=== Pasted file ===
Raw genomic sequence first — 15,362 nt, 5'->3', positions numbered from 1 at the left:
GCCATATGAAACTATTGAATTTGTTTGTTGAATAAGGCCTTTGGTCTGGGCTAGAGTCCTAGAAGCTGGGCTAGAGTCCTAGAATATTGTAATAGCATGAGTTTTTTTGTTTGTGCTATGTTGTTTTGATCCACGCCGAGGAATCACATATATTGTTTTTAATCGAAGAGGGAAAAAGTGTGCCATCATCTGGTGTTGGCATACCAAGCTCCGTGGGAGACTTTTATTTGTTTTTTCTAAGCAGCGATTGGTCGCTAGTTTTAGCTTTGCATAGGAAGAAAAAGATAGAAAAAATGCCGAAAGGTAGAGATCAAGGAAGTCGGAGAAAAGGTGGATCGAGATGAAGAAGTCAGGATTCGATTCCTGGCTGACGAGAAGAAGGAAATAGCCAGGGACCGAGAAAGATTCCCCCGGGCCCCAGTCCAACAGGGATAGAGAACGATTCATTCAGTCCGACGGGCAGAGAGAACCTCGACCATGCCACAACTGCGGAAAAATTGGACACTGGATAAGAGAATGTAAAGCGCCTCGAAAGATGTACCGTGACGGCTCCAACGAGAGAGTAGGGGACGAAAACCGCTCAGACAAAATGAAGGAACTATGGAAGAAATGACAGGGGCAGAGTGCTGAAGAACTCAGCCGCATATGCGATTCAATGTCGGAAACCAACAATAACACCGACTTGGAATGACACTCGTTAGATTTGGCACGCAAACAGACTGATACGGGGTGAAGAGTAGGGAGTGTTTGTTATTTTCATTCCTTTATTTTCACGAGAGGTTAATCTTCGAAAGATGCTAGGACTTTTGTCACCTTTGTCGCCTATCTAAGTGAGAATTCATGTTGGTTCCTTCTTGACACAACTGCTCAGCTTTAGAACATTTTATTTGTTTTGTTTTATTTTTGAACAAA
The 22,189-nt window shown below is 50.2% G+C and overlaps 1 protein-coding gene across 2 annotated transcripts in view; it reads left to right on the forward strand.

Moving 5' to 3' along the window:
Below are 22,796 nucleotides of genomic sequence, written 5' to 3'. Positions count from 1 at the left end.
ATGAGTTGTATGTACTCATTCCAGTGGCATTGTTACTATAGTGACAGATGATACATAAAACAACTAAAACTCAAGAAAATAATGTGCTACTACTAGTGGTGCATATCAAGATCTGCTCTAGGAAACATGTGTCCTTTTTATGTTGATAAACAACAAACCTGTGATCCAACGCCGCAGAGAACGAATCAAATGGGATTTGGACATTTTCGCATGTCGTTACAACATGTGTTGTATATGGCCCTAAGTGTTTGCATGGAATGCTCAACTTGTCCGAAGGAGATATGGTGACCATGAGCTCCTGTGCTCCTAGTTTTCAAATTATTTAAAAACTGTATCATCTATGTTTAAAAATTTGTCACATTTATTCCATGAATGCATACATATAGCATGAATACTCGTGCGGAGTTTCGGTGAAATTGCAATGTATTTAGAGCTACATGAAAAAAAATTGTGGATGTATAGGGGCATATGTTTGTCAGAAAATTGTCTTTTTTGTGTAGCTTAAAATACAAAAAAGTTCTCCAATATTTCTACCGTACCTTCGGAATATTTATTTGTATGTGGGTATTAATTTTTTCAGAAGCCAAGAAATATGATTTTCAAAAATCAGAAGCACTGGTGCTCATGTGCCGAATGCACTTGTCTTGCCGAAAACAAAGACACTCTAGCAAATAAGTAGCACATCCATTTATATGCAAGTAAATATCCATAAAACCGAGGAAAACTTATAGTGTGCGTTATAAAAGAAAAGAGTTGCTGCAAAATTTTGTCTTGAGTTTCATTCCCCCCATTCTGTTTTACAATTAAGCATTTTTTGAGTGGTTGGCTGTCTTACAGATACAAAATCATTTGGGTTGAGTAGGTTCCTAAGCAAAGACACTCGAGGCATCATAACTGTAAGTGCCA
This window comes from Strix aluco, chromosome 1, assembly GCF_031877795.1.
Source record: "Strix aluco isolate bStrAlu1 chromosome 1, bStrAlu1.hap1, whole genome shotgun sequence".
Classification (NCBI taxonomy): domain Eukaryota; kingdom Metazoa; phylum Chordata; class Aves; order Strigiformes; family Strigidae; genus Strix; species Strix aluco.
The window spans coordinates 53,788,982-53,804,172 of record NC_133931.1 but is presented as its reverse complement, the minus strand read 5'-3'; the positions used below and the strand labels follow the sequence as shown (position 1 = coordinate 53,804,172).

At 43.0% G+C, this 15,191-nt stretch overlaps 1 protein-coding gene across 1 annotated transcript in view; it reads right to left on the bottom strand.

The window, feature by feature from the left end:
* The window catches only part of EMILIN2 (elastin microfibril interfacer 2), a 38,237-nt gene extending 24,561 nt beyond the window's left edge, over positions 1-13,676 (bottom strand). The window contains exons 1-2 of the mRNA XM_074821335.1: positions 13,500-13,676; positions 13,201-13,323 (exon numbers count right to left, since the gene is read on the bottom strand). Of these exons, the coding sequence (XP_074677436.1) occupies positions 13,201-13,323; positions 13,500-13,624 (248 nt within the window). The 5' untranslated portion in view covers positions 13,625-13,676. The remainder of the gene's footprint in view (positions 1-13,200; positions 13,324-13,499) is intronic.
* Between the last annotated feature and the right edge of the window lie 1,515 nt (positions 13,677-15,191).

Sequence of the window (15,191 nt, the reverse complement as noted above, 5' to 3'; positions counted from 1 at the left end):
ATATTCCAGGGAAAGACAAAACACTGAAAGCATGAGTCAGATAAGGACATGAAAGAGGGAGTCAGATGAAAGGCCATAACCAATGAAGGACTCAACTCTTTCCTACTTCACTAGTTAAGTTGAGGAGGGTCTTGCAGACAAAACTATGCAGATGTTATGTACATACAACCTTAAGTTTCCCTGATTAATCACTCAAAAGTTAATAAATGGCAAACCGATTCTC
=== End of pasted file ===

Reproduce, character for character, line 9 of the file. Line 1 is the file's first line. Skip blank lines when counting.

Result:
Classification (NCBI taxonomy): domain Eukaryota; kingdom Metazoa; phylum Chordata; class Aves; order Strigiformes; family Strigidae; genus Strix; species Strix aluco.